I am a fan of investigator-driven discovery rather than focusing on a specific topic. However, developing a national system of healthcare that allows choice in high-quality care, access to all and effective payment would be a worthy challenge. Many faculty members in the Graduate School of Business, Economics and the Biological Sciences Division, working together, have the unique talents necessary to provide a blueprint for the nation. The trick is to get national interest groups to accept and implement it. This Augean task will require more than a sabbatical to complete, and given the unpleasant nature of the expected battles, this quest might not fit into the contemplative nature I associate with a sabbatical.

    Think of a renowned scholar from the past who added great value to your area of study. What would this person think of the advances that recently have been made in this field?

    Leon Jacobson, M.D., a renowned hematologist/oncologist, former chair of the Department of Medicine and one-time dean of the Biological Sciences Division. Dr. Jacobson, “Jake,” was a pioneer of the physician-scientist role-that chameleon physician who is expected to be gifted in scientific investigation, clinical care and teaching. His observations—in the laboratory and at the bedside-form a foundation for modern blood stem cell transplantation and other stem cell therapeutic technologies. In addition, he identified the source of erythropoietin, a hormone critical for patients with kidney failure and blood diseases. Although I did not know him, I expect he would be astonished by the significant progress made in identifying new biologics of therapeutic merit that have been identified in the laboratory, and equally frustrated by the time it takes to bring them to the clinic. I also believe he would work hard to end current restrictions on exploring new avenues of investigation to improve the human condition, especially in the area of stem cell research.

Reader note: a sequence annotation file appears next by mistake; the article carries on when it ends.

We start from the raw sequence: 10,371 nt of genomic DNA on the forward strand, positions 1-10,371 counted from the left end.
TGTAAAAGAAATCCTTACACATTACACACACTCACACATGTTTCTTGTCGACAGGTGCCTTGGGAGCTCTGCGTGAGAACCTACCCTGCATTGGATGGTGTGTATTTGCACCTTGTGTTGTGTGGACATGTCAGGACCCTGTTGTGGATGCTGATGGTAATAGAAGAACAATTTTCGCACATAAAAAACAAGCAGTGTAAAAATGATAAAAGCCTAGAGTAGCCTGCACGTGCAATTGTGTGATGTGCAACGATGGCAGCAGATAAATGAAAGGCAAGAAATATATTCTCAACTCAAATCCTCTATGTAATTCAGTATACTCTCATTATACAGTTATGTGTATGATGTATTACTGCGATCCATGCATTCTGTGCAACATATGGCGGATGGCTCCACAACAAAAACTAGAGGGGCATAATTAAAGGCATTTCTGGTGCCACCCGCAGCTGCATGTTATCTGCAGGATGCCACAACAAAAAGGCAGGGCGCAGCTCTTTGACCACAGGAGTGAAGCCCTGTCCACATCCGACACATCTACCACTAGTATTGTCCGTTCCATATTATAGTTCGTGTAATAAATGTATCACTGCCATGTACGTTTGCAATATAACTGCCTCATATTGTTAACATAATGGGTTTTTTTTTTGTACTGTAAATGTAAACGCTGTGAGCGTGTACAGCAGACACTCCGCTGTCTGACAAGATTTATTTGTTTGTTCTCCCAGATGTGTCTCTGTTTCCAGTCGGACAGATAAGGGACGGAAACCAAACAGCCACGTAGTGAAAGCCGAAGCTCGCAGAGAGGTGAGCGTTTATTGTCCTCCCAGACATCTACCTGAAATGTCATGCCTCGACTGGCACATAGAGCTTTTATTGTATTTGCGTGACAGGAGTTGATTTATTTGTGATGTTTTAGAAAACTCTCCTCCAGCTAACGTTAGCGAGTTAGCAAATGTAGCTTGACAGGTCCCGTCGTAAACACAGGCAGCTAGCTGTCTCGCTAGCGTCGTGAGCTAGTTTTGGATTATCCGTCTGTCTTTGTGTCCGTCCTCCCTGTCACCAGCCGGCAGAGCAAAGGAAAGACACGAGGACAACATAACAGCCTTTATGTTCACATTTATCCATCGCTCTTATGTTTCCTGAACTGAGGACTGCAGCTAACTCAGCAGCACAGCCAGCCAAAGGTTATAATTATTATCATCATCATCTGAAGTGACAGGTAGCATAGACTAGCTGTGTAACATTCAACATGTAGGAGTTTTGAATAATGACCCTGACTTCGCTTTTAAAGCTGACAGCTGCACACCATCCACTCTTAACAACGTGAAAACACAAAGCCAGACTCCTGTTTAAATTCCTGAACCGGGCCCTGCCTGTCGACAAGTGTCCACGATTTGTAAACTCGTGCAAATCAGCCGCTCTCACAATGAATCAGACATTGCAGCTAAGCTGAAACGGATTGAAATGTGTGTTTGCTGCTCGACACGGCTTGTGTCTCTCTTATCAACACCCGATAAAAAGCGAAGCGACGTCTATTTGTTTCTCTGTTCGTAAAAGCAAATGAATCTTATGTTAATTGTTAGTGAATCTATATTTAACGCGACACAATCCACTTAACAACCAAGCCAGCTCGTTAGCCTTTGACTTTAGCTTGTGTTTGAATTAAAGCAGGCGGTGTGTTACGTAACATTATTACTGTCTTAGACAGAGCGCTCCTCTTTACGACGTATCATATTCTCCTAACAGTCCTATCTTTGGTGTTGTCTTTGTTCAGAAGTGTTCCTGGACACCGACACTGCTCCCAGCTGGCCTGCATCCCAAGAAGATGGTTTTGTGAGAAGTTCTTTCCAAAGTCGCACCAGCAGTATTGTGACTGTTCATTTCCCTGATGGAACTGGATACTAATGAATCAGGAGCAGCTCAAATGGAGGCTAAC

What building on campus do you think is the most interesting architecturally and why?

    The beauty of our campus, like much of Chicago architecture, is that the sum is much greater than the parts. As a newcomer who walks across campus to work every morning, three buildings remind me of why I am here. Passing the spare features of the Robie House reminds me of what is best in the Midwestern character. Encountering the buildings of the Quad quickly informs me that I am in a seat of learning. Finally, as I approach Comer Children's Hospital, our newest building, I think of the children within and the opportunity that this unique resource provides to change the course of devastating childhood diseases.

    Will a liberal arts education remain relevant to students in our increasingly technological society? Why or why not?

    Yes. The principles provided by a broad liberal education will be even more important in the mid- to late-21st century as we struggle with the societal impact of climate change, genetics-based medicine and an aging population.

    How will the next generation of scholars—today’s students—change your field in the decades to come?

    Prediction is foolish, given that our forebears were unable to anticipate our current state of knowledge. The change will be extensive, and I envy succeeding generations the opportunity of discovering what I cannot conceive.